Another was with the guide of a drive about in Africa. We’d come across a Chameleon one day, and I was besotted by the little beastie. Drivers want to get their day done quickly, but they also want to keep the customer happy. And tips. I spent quite a while with the little thing. I loved how he changed colours and how he moved.

Days later, we’re out having a great, great day of seeing animals, and we were late coming home, driving in the dark. Our guide remained on duty, sitting in the iron chair fastened to the frame of our Jeep at the front, and flashing his flashlight on the bushes on the side of the road as we rolled along the bumpy roads at 30 K.

And, non-judgmental me thought, he’s working me for a tip. I thought what he was doing was overkill—the whole flashlight thing. And then his hand went up and the driver quickly stopped the car and then backed up a little. The guide got off the truck and came to open my door and, with a big smile on his face, he invited me to come see something.

He took me to the side of the road and shone his flashlight on a plant and said, “Look at that!” 

All I could see was leaves, and so I asked him, “Is this some kind of interesting plant?”

“No, look carefully on the plant.”

I could not see anything. And then he moved his flashlight and I saw that a black place was a shadow and it moved. I saw a shadow of something barely invisible.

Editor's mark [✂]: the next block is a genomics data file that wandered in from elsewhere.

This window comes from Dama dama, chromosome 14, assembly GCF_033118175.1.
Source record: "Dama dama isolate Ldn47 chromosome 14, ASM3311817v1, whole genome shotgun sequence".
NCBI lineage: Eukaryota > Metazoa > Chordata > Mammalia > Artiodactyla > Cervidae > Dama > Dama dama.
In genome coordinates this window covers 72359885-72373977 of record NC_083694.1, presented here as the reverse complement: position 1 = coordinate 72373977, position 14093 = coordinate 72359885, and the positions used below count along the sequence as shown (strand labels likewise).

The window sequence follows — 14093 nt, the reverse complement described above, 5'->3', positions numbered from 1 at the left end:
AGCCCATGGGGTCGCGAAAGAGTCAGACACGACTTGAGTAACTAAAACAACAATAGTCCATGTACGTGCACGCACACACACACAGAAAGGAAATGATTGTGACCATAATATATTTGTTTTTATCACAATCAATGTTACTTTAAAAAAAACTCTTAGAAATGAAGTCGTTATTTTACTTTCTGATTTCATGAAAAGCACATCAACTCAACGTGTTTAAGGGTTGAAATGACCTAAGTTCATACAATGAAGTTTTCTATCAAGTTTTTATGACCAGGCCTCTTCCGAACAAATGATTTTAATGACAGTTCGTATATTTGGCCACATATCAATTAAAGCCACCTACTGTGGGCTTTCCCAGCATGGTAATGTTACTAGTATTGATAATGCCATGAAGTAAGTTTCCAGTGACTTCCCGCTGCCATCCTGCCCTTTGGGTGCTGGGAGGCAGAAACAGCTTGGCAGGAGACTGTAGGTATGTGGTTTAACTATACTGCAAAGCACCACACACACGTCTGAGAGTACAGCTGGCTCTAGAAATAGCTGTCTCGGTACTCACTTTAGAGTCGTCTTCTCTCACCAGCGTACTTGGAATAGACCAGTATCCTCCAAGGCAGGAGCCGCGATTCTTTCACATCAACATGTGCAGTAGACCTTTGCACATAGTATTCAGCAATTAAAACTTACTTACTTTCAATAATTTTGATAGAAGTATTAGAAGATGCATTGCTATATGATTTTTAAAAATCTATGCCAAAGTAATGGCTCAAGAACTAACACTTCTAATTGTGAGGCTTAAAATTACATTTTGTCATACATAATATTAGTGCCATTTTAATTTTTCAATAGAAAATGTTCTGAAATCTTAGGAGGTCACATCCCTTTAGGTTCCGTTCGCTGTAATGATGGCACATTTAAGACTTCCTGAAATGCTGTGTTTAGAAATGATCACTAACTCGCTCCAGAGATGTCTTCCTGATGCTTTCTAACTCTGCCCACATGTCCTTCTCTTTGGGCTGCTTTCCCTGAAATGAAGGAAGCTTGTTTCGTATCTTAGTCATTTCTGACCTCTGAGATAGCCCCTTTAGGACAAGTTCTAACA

“It’s a Chameleon,” he said, and he put it in my hand.

We’d been going 30 K in the dark, and he saw the Chameleon. I couldn’t believe it. I had no interest at all in the second beastie, I was incredulous about the guide’s capabilities. Again: Extraordinary practical intelligence.

Another: I went to see some Maasai people with a tour. Alone later with my driver with whom I felt very comfortable and friendly, he revealed to me his horror of what we’d seen of the Maasai people all bedecked in their beads.  He said the beads mean something and what we were seeing was a mishmash of wedding, burieal, and circumcision beading that no Maasai people would mix, except for tourist dollars. So, with his help, I booked myself into a Maasai camp, where I could meet Maasai people without all the tourist pandering. 

While at the camp, I hired waiters and cleaners each day to take me for walk abouts and show me things. When I was with one of my daily guides, I left him to pee behind a bush in a very arid area. When I came back to join him, he said he had something to show me. We walked back towards the bush, and we stopped, and he pointed down, and then he asked me what I saw. I didn’t know what to say; I didn’t see anything striking. Then he pointed out a kind of light gully that I’d noticed but I thought I was looking for something alive or beautiful.